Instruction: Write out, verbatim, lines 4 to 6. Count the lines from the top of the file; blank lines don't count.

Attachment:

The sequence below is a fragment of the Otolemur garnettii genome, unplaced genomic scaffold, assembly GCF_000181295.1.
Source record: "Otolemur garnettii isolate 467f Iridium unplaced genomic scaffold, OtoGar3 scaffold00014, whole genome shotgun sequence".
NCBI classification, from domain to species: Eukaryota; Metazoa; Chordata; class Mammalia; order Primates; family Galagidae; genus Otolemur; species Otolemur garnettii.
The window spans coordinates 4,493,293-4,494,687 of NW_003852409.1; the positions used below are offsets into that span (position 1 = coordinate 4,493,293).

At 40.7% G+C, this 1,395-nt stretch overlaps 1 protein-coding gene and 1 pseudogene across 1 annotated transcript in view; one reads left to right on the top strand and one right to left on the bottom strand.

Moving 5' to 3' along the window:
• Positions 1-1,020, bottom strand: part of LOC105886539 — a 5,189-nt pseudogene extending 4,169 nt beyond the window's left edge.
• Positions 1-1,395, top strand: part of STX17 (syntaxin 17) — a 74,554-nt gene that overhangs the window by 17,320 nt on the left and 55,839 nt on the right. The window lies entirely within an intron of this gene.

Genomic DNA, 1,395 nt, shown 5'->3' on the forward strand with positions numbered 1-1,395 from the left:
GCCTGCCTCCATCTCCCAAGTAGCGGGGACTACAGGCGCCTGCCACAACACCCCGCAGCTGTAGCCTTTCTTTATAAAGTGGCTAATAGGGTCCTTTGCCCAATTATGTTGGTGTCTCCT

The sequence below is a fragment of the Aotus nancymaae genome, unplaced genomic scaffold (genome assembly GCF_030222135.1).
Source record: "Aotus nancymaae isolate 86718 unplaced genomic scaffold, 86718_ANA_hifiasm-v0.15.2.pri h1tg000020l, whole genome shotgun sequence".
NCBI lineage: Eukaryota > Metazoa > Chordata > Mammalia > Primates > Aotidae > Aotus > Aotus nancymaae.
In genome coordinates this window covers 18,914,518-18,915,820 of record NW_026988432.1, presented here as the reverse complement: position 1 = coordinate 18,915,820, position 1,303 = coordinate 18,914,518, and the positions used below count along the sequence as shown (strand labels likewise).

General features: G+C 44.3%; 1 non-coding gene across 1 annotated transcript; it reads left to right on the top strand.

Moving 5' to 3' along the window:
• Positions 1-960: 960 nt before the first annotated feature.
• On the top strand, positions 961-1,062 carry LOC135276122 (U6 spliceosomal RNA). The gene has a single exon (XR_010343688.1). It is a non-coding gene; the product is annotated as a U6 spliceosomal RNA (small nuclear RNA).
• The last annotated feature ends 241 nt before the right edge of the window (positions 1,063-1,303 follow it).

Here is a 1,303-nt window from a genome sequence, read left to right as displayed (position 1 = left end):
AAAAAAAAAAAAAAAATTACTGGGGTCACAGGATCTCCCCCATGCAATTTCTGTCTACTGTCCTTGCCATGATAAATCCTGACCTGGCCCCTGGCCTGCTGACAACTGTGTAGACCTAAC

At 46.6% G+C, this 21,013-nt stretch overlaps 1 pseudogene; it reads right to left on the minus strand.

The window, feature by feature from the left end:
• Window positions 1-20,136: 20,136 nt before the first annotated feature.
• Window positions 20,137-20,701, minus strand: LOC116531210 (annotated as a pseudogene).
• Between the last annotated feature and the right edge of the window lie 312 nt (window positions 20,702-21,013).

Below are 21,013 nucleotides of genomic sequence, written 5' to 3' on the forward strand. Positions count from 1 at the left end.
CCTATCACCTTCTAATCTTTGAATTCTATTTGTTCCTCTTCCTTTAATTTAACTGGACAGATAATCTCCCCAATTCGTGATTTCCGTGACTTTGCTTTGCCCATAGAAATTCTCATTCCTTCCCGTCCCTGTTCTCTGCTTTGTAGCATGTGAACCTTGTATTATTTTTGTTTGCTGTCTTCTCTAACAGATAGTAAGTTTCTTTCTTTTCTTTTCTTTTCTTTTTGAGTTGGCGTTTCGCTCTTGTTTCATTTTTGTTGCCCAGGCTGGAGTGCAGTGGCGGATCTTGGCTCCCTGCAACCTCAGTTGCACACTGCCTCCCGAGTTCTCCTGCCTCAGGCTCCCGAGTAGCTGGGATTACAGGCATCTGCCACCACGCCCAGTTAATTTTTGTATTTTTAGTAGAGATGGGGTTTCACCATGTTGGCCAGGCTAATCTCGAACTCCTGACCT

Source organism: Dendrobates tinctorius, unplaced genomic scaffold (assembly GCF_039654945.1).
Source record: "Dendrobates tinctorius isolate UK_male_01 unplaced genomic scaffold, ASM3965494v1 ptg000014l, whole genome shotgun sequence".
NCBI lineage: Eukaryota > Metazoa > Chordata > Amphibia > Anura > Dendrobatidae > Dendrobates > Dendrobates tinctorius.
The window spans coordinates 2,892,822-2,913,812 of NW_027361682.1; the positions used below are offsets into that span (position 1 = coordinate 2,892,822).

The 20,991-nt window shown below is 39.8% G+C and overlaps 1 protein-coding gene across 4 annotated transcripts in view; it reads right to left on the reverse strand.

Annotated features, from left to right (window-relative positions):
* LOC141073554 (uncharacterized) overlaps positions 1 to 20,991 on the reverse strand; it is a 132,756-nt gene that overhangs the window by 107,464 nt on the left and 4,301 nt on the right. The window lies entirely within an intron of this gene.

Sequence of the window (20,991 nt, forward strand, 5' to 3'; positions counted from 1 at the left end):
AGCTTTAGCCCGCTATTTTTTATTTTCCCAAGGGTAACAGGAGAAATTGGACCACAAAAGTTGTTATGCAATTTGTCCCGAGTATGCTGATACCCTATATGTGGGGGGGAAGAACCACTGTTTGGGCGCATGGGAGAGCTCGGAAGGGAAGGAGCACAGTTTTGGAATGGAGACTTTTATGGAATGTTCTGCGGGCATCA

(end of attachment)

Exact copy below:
The window spans coordinates 4,493,293-4,494,687 of NW_003852409.1; the positions used below are offsets into that span (position 1 = coordinate 4,493,293).

At 40.7% G+C, this 1,395-nt stretch overlaps 1 protein-coding gene and 1 pseudogene across 1 annotated transcript in view; one reads left to right on the top strand and one right to left on the bottom strand.

Moving 5' to 3' along the window: